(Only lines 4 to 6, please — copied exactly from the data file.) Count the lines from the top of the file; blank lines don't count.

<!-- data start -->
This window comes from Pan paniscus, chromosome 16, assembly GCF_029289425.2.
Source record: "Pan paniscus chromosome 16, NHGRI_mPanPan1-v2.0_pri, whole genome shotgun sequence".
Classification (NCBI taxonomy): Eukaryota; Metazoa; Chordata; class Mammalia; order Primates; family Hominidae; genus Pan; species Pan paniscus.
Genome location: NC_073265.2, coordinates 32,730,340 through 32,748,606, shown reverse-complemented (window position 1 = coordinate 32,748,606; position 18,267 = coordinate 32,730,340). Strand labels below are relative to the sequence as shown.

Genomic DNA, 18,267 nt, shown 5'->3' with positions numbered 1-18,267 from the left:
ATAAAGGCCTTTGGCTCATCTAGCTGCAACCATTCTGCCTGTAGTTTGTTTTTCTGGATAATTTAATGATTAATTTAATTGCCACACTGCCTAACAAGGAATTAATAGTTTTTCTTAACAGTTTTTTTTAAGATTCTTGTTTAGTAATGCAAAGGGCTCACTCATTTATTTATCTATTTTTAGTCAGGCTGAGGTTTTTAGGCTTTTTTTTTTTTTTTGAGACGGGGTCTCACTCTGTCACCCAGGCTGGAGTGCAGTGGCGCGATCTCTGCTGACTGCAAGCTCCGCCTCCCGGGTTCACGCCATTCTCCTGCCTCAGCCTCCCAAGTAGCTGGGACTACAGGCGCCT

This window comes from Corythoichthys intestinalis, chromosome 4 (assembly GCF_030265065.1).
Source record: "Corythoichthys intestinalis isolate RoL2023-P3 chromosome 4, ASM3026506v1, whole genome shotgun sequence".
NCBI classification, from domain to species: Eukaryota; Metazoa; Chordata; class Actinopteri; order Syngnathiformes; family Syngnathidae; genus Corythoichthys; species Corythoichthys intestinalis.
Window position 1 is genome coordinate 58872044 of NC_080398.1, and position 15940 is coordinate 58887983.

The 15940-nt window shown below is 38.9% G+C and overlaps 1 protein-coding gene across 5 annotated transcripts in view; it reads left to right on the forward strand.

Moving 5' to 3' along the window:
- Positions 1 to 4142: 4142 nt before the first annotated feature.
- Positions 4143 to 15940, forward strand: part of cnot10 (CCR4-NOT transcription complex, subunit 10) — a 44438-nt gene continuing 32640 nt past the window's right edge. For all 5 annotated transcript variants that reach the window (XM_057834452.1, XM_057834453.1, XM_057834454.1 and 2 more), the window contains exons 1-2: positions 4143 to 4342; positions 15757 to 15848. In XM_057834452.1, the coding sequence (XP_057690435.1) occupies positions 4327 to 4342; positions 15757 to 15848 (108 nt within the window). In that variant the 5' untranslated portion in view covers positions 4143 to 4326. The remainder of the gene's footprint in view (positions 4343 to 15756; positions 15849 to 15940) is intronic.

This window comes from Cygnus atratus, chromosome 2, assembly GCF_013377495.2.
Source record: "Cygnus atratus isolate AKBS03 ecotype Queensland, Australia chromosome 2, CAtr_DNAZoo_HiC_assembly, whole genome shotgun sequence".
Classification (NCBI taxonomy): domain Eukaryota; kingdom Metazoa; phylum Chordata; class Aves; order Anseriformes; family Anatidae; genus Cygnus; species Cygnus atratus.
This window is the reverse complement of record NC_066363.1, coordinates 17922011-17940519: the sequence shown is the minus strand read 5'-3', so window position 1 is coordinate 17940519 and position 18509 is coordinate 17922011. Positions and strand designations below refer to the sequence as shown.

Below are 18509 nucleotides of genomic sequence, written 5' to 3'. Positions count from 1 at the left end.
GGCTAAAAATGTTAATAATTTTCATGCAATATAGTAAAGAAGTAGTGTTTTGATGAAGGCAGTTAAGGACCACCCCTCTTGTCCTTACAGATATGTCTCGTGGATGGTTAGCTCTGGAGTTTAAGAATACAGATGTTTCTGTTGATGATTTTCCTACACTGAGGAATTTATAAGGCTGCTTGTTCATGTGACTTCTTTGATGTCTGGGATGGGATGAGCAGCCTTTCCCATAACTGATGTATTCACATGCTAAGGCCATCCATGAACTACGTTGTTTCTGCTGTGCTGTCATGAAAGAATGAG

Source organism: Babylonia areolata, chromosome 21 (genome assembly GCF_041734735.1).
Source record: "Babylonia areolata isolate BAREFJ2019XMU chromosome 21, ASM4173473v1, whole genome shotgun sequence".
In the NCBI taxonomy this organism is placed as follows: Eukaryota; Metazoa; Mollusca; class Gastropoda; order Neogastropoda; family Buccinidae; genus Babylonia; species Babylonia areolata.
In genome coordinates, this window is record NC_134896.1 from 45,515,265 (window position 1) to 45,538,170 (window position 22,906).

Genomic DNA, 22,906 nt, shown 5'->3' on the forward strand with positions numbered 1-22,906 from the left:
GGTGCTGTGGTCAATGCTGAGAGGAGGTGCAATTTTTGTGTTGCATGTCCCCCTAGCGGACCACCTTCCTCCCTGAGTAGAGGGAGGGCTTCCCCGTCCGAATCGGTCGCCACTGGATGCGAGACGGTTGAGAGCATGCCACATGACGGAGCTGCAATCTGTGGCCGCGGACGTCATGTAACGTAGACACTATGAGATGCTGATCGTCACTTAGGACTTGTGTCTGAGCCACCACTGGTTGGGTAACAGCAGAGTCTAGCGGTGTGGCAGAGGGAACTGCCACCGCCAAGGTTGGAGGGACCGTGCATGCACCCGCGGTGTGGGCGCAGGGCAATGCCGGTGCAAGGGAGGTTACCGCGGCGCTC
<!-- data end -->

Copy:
Genome location: NC_073265.2, coordinates 32,730,340 through 32,748,606, shown reverse-complemented (window position 1 = coordinate 32,748,606; position 18,267 = coordinate 32,730,340). Strand labels below are relative to the sequence as shown.

Genomic DNA, 18,267 nt, shown 5'->3' with positions numbered 1-18,267 from the left:
ATAAAGGCCTTTGGCTCATCTAGCTGCAACCATTCTGCCTGTAGTTTGTTTTTCTGGATAATTTAATGATTAATTTAATTGCCACACTGCCTAACAAGGAATTAATAGTTTTTCTTAACAGTTTTTTTTAAGATTCTTGTTTAGTAATGCAAAGGGCTCACTCATTTATTTATCTATTTTTAGTCAGGCTGAGGTTTTTAGGCTTTTTTTTTTTTTTTGAGACGGGGTCTCACTCTGTCACCCAGGCTGGAGTGCAGTGGCGCGATCTCTGCTGACTGCAAGCTCCGCCTCCCGGGTTCACGCCATTCTCCTGCCTCAGCCTCCCAAGTAGCTGGGACTACAGGCGCCT